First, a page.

WASHINGTON — Beginning on Jan. 1, people who lose their home to foreclosure will be required to pay federal taxes on any unpaid mortgage the bank can’t recoup through an auction. The same will be true for homeowners whose loan principal is reduced by a mortgage modification, with the wiped-out loan being treated as taxable income. The new tax obligation will hit because the Mortgage Forgiveness Debt Relief Act expires at the end of the year.
The 2007 law was passed to save struggling homeowners from getting whacked twice, first by the sagging housing market and second by the Internal Revenue Service. Its expiration could push more people to remain in homes worth less than their mortgages, slowing the housing market’s recovery.
“The housing market is in its first stages of recovery, making now the worst time to take this exemption away from homeowners,” Rep. Jim McDermott (D-Wash.) told HuffPost. McDermott has introduced one of the bills geared toward extending the exemption.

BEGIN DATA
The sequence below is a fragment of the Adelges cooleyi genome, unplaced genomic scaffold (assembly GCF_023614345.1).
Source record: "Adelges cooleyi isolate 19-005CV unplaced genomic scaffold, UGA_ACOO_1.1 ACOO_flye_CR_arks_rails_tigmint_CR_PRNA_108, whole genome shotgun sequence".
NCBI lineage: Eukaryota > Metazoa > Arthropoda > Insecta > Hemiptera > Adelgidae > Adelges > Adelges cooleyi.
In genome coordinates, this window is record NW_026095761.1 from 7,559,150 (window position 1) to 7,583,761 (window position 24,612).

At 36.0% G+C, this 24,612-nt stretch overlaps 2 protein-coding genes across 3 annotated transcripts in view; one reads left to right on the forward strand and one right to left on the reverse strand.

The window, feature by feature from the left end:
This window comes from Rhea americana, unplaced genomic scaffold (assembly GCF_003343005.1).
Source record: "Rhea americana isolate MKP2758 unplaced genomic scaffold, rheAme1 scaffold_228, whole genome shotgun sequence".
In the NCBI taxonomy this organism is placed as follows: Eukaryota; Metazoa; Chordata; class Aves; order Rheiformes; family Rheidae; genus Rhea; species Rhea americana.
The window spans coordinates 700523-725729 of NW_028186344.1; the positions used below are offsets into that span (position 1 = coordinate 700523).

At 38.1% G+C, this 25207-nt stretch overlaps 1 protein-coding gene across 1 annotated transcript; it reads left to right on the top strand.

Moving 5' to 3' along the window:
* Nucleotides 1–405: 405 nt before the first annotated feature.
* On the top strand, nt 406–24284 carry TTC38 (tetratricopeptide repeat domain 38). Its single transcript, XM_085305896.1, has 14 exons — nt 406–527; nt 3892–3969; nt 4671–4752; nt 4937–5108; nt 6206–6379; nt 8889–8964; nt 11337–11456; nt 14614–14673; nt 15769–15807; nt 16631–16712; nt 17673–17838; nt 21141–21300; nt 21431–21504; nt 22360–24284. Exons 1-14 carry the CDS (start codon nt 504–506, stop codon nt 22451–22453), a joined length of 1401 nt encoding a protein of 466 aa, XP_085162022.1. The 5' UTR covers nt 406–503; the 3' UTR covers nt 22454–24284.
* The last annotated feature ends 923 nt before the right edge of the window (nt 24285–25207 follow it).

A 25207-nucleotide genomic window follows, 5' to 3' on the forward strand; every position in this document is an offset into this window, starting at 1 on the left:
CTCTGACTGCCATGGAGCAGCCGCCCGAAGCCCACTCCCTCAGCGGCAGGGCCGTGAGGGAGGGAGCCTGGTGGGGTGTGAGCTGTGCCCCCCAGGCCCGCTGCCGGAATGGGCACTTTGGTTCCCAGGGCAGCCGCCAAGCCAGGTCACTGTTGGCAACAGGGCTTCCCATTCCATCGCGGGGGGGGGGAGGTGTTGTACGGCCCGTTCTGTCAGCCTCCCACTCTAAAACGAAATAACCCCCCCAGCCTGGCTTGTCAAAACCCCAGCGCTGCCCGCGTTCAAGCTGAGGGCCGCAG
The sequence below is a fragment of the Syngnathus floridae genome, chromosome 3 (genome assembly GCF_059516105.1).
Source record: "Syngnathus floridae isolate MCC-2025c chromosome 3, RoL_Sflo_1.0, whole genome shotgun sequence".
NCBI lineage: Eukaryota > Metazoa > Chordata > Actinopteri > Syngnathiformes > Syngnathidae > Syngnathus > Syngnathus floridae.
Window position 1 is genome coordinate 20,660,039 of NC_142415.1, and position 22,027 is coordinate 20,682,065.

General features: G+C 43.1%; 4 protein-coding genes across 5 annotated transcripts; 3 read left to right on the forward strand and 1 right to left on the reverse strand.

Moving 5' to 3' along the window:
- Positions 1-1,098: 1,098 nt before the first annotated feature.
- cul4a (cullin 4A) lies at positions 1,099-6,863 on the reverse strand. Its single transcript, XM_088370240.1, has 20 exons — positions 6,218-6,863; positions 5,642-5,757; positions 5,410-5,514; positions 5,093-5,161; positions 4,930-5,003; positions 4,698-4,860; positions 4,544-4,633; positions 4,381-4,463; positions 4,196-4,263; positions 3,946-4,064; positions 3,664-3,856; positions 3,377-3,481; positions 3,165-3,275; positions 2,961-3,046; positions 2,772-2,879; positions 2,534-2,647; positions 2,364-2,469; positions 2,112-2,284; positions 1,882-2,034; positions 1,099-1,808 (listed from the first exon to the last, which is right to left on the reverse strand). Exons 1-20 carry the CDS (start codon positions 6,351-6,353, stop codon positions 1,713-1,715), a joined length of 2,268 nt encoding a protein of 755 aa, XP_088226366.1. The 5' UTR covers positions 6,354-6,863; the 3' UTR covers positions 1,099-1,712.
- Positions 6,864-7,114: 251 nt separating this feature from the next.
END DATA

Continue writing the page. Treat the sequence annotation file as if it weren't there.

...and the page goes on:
The Washington Post reported on Friday that a number of former White House economic advisers and other economists consider the sagging housing market to be one of the greatest obstacles to recovery. Yet Treasury Secretary Timothy Geithner and others in the administration think there is little more they can do to help struggling homeowners, according to the Post.
Extending the tax exemption would help. The exemption, which can be as much as $2 million per household, covers individuals who negotiate a principal reduction on their existing mortgage, sell their house short (i.e., for less than the outstanding loans), or participate in a foreclosure process.
Under normal circumstances, homeowners who sold their house for less than the balance of the mortgage — and were forgiven the difference by the bank — would have to pay income tax on that windfall. Negotiating a reduction in the mortgage principal would also generate tax liability.
Read the rest of the article on Huffington Post.